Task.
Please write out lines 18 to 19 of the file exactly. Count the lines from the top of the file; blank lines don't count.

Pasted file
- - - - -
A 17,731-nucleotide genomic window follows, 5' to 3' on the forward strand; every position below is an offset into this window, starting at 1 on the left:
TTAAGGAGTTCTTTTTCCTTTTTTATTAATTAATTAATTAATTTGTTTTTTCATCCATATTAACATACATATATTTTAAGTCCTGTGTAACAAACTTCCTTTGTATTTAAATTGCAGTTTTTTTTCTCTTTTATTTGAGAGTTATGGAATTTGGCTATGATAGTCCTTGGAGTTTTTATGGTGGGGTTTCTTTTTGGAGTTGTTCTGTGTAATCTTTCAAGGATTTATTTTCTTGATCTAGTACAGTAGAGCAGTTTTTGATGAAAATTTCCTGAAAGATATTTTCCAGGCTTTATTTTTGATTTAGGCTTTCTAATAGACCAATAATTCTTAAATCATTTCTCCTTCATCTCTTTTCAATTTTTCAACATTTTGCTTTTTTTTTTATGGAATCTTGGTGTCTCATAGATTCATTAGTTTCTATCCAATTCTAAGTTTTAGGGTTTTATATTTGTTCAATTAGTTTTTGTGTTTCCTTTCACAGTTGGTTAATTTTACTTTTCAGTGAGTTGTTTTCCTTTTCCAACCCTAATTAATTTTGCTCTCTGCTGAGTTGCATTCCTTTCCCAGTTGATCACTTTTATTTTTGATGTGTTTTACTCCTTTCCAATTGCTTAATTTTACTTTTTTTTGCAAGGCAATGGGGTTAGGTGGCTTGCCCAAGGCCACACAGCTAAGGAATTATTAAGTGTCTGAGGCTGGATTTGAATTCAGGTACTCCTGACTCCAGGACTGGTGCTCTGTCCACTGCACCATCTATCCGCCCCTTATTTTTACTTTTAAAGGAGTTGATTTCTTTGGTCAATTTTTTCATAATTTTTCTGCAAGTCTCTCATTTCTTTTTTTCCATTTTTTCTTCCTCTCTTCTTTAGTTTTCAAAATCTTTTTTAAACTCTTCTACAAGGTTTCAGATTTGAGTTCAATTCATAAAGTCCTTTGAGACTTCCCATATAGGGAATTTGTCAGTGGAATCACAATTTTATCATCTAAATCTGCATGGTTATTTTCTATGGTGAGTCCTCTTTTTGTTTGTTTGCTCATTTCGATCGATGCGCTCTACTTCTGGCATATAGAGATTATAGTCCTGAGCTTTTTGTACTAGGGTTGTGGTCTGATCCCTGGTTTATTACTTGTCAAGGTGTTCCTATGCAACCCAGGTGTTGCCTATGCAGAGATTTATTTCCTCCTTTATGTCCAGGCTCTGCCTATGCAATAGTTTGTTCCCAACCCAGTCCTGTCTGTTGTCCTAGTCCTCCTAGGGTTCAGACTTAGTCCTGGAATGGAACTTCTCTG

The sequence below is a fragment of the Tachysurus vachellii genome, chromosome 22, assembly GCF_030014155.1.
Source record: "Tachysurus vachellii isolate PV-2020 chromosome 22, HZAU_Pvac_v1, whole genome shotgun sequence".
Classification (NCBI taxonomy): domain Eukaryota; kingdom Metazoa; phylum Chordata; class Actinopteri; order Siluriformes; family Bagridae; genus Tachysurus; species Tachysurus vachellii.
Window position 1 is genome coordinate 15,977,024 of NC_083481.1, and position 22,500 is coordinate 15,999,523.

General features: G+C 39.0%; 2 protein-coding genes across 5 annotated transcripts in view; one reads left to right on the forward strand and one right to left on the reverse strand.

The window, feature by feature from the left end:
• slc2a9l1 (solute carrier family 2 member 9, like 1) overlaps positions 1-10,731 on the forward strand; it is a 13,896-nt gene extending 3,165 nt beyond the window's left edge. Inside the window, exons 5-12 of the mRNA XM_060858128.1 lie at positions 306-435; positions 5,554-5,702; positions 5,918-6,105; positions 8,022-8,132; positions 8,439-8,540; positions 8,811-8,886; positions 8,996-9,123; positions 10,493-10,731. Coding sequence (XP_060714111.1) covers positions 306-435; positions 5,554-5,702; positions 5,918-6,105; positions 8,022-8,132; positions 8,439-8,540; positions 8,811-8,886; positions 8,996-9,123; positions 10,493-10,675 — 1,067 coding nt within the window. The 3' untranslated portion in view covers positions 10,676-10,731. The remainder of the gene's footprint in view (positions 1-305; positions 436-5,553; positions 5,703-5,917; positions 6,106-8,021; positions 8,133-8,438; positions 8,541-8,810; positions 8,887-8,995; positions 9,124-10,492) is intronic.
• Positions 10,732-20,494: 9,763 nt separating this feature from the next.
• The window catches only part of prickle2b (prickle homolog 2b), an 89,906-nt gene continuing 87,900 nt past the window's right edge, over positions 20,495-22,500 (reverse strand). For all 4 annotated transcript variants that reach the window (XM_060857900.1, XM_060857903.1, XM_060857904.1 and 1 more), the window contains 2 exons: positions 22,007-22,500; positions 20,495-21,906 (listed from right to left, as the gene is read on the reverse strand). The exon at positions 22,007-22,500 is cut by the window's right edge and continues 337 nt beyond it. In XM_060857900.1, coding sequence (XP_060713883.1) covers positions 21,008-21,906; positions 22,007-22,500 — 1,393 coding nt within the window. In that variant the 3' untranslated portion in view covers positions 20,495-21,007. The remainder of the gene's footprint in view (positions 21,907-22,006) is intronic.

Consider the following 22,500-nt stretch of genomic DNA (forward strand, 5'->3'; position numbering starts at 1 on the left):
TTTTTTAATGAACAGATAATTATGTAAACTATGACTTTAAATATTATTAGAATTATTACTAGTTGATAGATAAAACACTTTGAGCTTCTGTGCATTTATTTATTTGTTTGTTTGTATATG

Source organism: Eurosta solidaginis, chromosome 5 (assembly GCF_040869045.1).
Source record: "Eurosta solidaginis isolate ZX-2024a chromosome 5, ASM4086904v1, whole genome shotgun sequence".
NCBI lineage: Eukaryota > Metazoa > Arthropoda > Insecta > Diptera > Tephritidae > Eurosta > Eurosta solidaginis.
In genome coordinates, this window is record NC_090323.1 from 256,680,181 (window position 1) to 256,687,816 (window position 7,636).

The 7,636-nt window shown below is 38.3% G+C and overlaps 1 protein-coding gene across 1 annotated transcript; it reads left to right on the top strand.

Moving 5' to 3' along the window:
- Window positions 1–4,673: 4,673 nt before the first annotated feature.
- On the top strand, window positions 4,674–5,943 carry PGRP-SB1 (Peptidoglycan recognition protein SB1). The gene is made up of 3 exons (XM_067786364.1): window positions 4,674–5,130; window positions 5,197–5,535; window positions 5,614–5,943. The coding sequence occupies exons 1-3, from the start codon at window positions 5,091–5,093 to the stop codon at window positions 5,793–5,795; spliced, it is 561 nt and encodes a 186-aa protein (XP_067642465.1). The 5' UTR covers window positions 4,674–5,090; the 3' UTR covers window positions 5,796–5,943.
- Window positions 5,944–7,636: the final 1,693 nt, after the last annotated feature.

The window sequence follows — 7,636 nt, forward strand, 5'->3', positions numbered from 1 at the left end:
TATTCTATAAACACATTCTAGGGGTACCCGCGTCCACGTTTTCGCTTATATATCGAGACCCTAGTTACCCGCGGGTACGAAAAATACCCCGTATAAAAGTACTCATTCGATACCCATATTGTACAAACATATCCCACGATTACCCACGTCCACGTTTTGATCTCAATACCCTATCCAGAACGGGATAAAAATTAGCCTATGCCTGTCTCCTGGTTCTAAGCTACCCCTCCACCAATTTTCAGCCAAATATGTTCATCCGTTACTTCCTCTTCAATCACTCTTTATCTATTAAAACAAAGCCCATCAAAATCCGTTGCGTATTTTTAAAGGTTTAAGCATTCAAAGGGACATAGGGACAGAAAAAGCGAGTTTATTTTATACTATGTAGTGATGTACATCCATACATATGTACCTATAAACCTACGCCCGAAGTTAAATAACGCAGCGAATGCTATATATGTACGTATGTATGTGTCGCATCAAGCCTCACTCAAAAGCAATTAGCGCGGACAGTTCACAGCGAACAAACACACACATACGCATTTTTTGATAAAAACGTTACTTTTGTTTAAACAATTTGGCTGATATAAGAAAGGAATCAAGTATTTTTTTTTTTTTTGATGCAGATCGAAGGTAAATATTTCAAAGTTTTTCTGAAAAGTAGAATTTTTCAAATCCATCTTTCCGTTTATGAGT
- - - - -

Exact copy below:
The 7,636-nt window shown below is 38.3% G+C and overlaps 1 protein-coding gene across 1 annotated transcript; it reads left to right on the top strand.

Moving 5' to 3' along the window: